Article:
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Should you be offended?

Last week, after one hundred days of satirical commentary, Stephen Colbert let loose a profanity-laced rant about Donald Trump.  Some viewers retaliated by demanding that CBS fire the talk show host.

In his defense, Colbert was responding to Trump’s rude behaviour and insults directed at a CBS reporter during their one-on-one interview.  But it wasn’t just Colbert’s lack of presidential respect that caused the uproar.  His outburst also included a particular phrase regarding the Commander-in-Chief and Vladimir Putin that was labelled “homophobic.”

Oh Stephen.  Again, in somewhat weaker defense, Colbert was not judging the goings-on between two consenting men, but Trump’s relationship with his Russian dominant – sorry, counterpart.

However, Colbert’s intent doesn’t matter.  People are offended about everything these days.  Comedians can’t make a joke without having a pre-prepared apology ready.

Apparently, we’ve forgotten one of comedy’s purposes:  to make a point, not a statement of fact.

In March during a late night visit to Jimmy Kimmel Live, Republican comedian Tim Allen commented on the largely liberal atmosphere in Hollywood, joking, “You’ll get beat up if you don’t believe what everybody believes. It’s like ’30s Germany.”

The Anne Frank Center for Mutual Respect wasn’t amused.  They called his statement a “deeply offensive characterization that trivializes the horrors imposed on Jews in Nazi Germany” and demanded an apology.

But Allen was talking about Fascism – the dictatorial belief that only one political party is acceptable.  Any opposition should be forcibly suppressed.  And “30’s Germany” was a fascist state – controlling every aspect of every person’s life.  He was comparing that mentality to current Hollywood politics.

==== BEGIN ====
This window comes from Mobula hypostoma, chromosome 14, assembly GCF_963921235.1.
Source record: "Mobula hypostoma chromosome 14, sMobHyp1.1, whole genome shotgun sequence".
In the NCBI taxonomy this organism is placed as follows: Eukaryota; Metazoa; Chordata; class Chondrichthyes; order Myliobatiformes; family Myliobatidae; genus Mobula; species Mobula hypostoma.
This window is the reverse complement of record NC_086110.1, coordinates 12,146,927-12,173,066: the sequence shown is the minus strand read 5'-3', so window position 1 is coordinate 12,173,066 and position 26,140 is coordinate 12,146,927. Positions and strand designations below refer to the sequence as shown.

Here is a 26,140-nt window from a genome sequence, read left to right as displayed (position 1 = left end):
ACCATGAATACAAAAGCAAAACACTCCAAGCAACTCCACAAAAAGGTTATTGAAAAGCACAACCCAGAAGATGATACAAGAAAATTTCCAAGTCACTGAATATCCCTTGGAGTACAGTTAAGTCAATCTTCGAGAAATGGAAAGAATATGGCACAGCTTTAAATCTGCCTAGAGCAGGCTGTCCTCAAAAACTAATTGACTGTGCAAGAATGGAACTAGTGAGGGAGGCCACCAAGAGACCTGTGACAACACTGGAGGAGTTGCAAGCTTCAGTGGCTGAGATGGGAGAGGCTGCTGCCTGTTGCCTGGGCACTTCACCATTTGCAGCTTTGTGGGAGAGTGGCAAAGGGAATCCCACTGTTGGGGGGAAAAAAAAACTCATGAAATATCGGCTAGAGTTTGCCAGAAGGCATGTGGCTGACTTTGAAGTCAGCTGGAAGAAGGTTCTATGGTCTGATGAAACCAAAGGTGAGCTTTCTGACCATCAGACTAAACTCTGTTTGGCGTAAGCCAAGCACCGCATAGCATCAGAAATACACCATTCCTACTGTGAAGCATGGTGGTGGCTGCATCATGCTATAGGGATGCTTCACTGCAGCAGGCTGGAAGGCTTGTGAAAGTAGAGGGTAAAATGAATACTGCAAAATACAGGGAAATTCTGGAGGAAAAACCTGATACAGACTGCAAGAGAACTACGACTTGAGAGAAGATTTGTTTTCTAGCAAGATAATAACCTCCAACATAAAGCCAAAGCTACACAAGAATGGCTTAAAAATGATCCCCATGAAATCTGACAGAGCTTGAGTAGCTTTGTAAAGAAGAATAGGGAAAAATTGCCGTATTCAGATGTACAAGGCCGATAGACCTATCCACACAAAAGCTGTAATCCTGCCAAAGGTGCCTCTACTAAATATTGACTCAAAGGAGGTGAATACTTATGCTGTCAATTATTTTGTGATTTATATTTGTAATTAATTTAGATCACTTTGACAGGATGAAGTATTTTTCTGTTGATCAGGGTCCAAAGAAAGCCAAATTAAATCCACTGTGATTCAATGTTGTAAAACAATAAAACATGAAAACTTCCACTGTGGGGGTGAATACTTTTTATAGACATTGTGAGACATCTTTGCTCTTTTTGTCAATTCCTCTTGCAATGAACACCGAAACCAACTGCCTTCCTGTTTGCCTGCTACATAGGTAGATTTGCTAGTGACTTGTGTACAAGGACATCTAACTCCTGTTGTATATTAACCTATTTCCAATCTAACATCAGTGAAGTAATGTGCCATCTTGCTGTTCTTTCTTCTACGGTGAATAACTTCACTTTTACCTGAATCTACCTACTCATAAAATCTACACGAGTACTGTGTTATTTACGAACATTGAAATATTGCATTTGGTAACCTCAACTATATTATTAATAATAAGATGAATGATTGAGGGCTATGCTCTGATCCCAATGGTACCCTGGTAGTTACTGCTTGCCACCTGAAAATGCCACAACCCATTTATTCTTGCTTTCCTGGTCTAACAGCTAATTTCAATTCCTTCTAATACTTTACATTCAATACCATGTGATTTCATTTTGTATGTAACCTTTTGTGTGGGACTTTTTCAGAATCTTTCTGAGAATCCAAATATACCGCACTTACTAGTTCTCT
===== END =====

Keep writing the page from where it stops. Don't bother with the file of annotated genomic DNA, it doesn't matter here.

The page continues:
Meanwhile, Chris Pratt was recently skewered for suggesting that people turn up the volume on his Instagram video to get the full effect, instead of just reading the subtitles.  He was attacked for being insensitive to those with hearing impairments.

People are offended by clothes, hairstyles, even restaurant menus.  And most are completely innocent … or at least, misconstrued.  So how do we interact in this global village if every act is presumed to be a personal slight?

If I laugh about the Gay Nineties, am I homophobic?  Or do you just not know your history?

If I offer you English muffins, Asian salad and French fries, am I culturally misappropriating foods?  Or am I just doing the weekly clean-out of my refrigerator?

And if I don’t shake your hand, am I racist?  Or did I just blow a giant loogie and don’t want to share my germs?

Or do I just not like you?

Certainly, social injustices must never be ignored.  But the message loses its power if it’s constantly misused against the most innocent and mistaken infractions.

The fact is I’ll never get every word just right for you.  And you’ll never be able to see what’s truly in my heart.  It’s a judgement call.

In the animal kingdom, those same judgements keep us from deciding to pet a grizzly.  But at least with the bear, you know his intent.  And he won’t apologize for it either.